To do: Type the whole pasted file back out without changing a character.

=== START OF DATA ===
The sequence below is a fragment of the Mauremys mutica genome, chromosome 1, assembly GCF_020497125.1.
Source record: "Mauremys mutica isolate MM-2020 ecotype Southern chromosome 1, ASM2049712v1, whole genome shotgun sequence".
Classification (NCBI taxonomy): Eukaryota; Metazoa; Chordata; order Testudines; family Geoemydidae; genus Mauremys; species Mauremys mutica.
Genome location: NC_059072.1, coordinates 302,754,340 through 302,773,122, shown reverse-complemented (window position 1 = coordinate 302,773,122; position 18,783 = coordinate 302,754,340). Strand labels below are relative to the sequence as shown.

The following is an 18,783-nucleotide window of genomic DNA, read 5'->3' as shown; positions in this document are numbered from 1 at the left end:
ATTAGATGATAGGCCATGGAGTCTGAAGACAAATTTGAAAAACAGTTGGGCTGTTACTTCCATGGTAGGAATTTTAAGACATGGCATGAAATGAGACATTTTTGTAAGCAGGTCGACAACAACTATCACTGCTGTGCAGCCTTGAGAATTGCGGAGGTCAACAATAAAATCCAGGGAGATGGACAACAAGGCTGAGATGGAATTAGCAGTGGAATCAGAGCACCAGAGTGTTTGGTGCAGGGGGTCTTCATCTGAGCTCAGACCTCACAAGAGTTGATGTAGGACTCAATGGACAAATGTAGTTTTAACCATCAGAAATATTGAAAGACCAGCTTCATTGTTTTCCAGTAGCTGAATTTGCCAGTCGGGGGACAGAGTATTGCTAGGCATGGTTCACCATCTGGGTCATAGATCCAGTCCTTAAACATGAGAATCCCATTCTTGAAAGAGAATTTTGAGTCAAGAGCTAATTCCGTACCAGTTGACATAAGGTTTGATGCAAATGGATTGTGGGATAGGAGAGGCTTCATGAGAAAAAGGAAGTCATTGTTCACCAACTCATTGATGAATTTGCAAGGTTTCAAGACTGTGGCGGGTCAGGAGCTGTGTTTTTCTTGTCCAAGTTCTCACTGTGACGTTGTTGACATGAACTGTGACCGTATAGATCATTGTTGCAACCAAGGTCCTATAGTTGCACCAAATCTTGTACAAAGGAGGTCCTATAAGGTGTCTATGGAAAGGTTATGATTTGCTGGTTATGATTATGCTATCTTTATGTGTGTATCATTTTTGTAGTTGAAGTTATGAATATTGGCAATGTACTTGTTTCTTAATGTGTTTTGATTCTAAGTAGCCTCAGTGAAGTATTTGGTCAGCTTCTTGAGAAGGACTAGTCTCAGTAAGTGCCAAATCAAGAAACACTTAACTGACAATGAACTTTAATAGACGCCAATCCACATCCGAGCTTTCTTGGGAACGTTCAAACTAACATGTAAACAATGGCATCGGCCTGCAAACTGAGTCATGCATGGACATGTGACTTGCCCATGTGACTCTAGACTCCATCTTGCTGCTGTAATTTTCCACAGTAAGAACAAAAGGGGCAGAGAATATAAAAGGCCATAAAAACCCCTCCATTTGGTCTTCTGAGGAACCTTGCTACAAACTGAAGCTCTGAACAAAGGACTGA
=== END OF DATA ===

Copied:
The sequence below is a fragment of the Mauremys mutica genome, chromosome 1, assembly GCF_020497125.1.
Source record: "Mauremys mutica isolate MM-2020 ecotype Southern chromosome 1, ASM2049712v1, whole genome shotgun sequence".
Classification (NCBI taxonomy): Eukaryota; Metazoa; Chordata; order Testudines; family Geoemydidae; genus Mauremys; species Mauremys mutica.
Genome location: NC_059072.1, coordinates 302,754,340 through 302,773,122, shown reverse-complemented (window position 1 = coordinate 302,773,122; position 18,783 = coordinate 302,754,340). Strand labels below are relative to the sequence as shown.

The following is an 18,783-nucleotide window of genomic DNA, read 5'->3' as shown; positions in this document are numbered from 1 at the left end:
ATTAGATGATAGGCCATGGAGTCTGAAGACAAATTTGAAAAACAGTTGGGCTGTTACTTCCATGGTAGGAATTTTAAGACATGGCATGAAATGAGACATTTTTGTAAGCAGGTCGACAACAACTATCACTGCTGTGCAGCCTTGAGAATTGCGGAGGTCAACAATAAAATCCAGGGAGATGGACAACAAGGCTGAGATGGAATTAGCAGTGGAATCAGAGCACCAGAGTGTTTGGTGCAGGGGGTCTTCATCTGAGCTCAGACCTCACAAGAGTTGATGTAGGACTCAATGGACAAATGTAGTTTTAACCATCAGAAATATTGAAAGACCAGCTTCATTGTTTTCCAGTAGCTGAATTTGCCAGTCGGGGGACAGAGTATTGCTAGGCATGGTTCACCATCTGGGTCATAGATCCAGTCCTTAAACATGAGAATCCCATTCTTGAAAGAGAATTTTGAGTCAAGAGCTAATTCCGTACCAGTTGACATAAGGTTTGATGCAAATGGATTGTGGGATAGGAGAGGCTTCATGAGAAAAAGGAAGTCATTGTTCACCAACTCATTGATGAATTTGCAAGGTTTCAAGACTGTGGCGGGTCAGGAGCTGTGTTTTTCTTGTCCAAGTTCTCACTGTGACGTTGTTGACATGAACTGTGACCGTATAGATCATTGTTGCAACCAAGGTCCTATAGTTGCACCAAATCTTGTACAAAGGAGGTCCTATAAGGTGTCTATGGAAAGGTTATGATTTGCTGGTTATGATTATGCTATCTTTATGTGTGTATCATTTTTGTAGTTGAAGTTATGAATATTGGCAATGTACTTGTTTCTTAATGTGTTTTGATTCTAAGTAGCCTCAGTGAAGTATTTGGTCAGCTTCTTGAGAAGGACTAGTCTCAGTAAGTGCCAAATCAAGAAACACTTAACTGACAATGAACTTTAATAGACGCCAATCCACATCCGAGCTTTCTTGGGAACGTTCAAACTAACATGTAAACAATGGCATCGGCCTGCAAACTGAGTCATGCATGGACATGTGACTTGCCCATGTGACTCTAGACTCCATCTTGCTGCTGTAATTTTCCACAGTAAGAACAAAAGGGGCAGAGAATATAAAAGGCCATAAAAACCCCTCCATTTGGTCTTCTGAGGAACCTTGCTACAAACTGAAGCTCTGAACAAAGGACTGA